A vintage crop for first Harvest!

Harvest Festival – Parramatta Park, Sydney.  13/11/11

Once the bastion of the counter-culture movement summer music festivals have inexorably turned into corporate parties of late.  A playground for the bourgeoise, where product placement and profit margins rub shoulders with homogenized cultures and increasingly formulaic music.   Harvest Festival promises a new dawn, music reconstituted as music, not packaged as a lifestyle choice.

What of the inaugural ‘Civilised Gathering’.  Weather was kind, officials smiled, queues were acceptable, toilets endurable, beer (low strength) was tolerable – it was Coopers – Independent brewer – after all.  The park was pleasant, although an elongated site rendered one half of the festival quiet and superfluous – however much the organisers extolled the importance of the art and theatre spaces, The Secret Garden and Bootleg Alley – while the back-end was overloaded with sound clashing stages – all three were almost side-by-side.  Only the experienced, the canny and the lucky escaped the sound spillage.  The juxtaposition wasn’t fatal and helpfully assisted the capricious or the curious.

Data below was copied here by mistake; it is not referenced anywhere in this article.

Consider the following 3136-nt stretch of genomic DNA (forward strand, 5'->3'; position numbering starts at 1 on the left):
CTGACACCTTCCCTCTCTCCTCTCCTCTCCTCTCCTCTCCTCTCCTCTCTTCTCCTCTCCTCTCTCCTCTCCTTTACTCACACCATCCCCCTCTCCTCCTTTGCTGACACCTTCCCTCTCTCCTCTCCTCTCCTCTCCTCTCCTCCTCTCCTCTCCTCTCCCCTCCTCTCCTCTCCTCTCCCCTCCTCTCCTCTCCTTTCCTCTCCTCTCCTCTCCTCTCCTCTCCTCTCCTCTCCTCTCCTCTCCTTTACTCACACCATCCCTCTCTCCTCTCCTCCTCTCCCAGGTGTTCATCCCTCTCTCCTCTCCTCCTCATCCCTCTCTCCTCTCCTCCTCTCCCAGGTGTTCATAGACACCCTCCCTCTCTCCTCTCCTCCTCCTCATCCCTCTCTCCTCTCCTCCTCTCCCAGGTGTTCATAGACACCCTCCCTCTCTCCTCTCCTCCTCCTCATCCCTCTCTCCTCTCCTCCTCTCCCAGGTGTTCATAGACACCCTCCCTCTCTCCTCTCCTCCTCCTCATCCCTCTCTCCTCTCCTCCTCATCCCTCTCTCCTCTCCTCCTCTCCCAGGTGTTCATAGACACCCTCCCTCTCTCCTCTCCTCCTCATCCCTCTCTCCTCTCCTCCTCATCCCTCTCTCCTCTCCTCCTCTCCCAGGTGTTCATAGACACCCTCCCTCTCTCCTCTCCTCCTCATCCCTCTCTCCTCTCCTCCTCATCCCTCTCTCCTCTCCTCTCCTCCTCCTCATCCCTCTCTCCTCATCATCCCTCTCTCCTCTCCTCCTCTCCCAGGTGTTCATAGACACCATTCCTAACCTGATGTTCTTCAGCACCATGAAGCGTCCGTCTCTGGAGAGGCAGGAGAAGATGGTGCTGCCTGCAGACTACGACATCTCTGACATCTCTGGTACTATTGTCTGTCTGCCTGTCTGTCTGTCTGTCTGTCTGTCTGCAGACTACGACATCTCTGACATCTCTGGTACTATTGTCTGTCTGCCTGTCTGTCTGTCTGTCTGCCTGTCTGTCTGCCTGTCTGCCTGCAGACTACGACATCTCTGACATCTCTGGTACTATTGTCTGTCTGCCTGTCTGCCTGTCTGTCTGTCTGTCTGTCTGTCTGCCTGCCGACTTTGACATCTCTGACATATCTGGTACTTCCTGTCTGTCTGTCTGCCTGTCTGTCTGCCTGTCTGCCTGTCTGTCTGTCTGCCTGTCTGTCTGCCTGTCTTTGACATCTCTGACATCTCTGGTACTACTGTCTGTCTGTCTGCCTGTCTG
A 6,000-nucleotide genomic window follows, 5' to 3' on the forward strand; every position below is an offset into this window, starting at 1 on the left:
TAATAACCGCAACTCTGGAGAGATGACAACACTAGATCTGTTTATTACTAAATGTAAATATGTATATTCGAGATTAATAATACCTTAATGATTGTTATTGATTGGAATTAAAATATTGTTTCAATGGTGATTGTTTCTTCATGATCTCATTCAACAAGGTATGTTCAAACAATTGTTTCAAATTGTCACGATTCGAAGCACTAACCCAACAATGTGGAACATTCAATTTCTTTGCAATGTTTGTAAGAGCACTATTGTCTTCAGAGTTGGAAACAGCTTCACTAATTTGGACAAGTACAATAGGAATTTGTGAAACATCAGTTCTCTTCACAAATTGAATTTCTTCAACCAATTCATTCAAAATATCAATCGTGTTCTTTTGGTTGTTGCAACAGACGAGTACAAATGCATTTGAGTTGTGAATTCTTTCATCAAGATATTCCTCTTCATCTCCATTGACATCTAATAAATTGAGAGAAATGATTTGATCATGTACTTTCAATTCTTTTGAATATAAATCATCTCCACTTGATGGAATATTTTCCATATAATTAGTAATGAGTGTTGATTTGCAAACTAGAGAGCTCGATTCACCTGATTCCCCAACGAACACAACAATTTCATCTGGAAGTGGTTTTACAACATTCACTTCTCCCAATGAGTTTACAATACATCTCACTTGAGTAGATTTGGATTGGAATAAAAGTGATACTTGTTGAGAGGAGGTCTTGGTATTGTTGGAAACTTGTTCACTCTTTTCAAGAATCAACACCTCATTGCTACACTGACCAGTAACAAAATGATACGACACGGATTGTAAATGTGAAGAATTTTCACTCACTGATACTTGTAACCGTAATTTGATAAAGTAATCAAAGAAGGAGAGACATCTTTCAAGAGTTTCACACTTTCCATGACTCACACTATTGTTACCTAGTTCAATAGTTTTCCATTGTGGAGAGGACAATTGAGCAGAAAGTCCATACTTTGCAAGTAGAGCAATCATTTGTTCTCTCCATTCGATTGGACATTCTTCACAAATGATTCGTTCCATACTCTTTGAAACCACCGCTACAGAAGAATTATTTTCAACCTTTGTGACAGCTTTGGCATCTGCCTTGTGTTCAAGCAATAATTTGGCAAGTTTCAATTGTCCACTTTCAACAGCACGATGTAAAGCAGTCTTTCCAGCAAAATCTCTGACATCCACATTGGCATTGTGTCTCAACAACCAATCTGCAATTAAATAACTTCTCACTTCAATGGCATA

The music was embellished with a predominantly music loving crowd, not always a certainty at any festival filled with day trippers!  Hypnotic Brass Ensemble and the Family Stone brought the funk early, sun and cider assisting the chunky bass licks and dirty grooves.  TV on the Radio pulled a large crowd for their own particular brand of cerebral indie soul & funk,  after a bright start the layered and complex sound  lost its way at times with a fidgety, distracted crowd, although a storming finale of: ‘Red Dress’, ‘Staring at the Sun’, ‘Repetition’ and ‘Wolf Like Me’, stirred the crowd into a frenzy of pogo dancing and eventually won everybody’s rapture.  Bright Eyes soon followed with their set full of introspective Americana.  Tales of nostalgia, political injustice and world-weariness swooned the sparse audience, most notably the majestic, ‘Landlocked Blues’, passionately recited by the engaging, Oberst.  Death in Vegas ushered in the evening with their recently re-tooled trance – inspired electro pop, Richard Fearless taking lead duties for the first time and singing with such an effete style it was hard to discern whether he was actually conscious.  A total miss-direction from Vegas and an embarrassingly cringe worthy set, especially on a stage named, ‘The Red Tractor Stage’.